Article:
The liver has many functions, and therefore diseases of the liver have numerous consequences. These can be detected and monitored with blood tests. This article provides a review of liver function tests, or LFTs, and how they relate to the key functions of the liver and some of the most common liver diseases.
Fat is an important part of the diet, providing fat-soluble vitamins and essential fatty acids, as well as a valuable source of energy or calories. Fat also increases the palatability and carries the flavour of many of our foods. The problem is, despite decades of public health campaigns, most of us still eat too much of the wrong fat. Understanding the different types of fat can help us to advise our patients on ways to optimise their diets.
Excessive alcohol consumption has joined smoking and obesity as one of today's major threats to public health. It is a major cause of liver disease, as well as a range of cancers, cardiovascular disease and mental illness. What's the solution? We look at how primary care can identify patients who are drinking too much and what interventions can help.
Chronic liver disease is a problem for all of us. It develops silently, often taking many years to cause sufficient damage to be detectable or cause signs or symptoms for which a patient would seek attention. Primary care has a central role in improving the prevention and early detection of chronic liver disease. This special issue of the British Journal of Primary Care Nursing (BJPCN) and Primary Care Cardiovascular Journal on chronic liver disease is full of step-by-step guides and informative articles to give you the key information and tools to get to grips with this important condition.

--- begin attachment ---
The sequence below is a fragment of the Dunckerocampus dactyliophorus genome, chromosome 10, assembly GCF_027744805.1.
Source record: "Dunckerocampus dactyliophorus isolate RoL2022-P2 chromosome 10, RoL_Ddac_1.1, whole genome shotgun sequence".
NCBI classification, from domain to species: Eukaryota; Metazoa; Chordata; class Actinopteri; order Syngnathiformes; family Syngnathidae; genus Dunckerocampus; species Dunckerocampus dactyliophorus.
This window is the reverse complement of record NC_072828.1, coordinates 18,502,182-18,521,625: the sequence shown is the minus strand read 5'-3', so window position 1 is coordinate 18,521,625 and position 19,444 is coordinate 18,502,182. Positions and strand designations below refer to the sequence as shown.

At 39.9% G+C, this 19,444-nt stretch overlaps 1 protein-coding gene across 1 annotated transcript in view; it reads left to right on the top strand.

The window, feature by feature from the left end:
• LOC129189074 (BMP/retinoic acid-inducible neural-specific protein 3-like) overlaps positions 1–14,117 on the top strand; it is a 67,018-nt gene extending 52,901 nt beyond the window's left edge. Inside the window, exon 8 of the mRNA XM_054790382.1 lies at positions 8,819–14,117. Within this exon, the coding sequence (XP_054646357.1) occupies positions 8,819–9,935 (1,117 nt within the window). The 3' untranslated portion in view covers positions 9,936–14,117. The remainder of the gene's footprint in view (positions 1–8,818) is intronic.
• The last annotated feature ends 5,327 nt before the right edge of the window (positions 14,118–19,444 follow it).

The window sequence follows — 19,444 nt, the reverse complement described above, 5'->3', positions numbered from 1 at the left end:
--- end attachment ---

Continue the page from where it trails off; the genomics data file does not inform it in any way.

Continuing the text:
Like falling off a cliff' or 'falling into a black hole'. This is how stroke survivors and their carers often describe discharge from hospital back to their own home. Recognising this issue, the National Stroke Strategy recommended planned reviews to identify unmet needs for health and social care, and secondary prevention. This article discusses tools designed to help professionals to review the evolving needs of stroke survivors and their families.
Familial hypercholesterolaemia (FH)—an inherited genetic defect that causes high blood cholesterol—often goes unrecognised. It is therefore under-diagnosed and poorly managed. This can have devastating repercussions for affected families, since premature deaths from heart disease can occur in people in their 40s or even younger. This article looks at the causes of FH, how to recognise those at risk and how to implement National Institute for Health and Clinical Excellence (NICE) guidance in practice.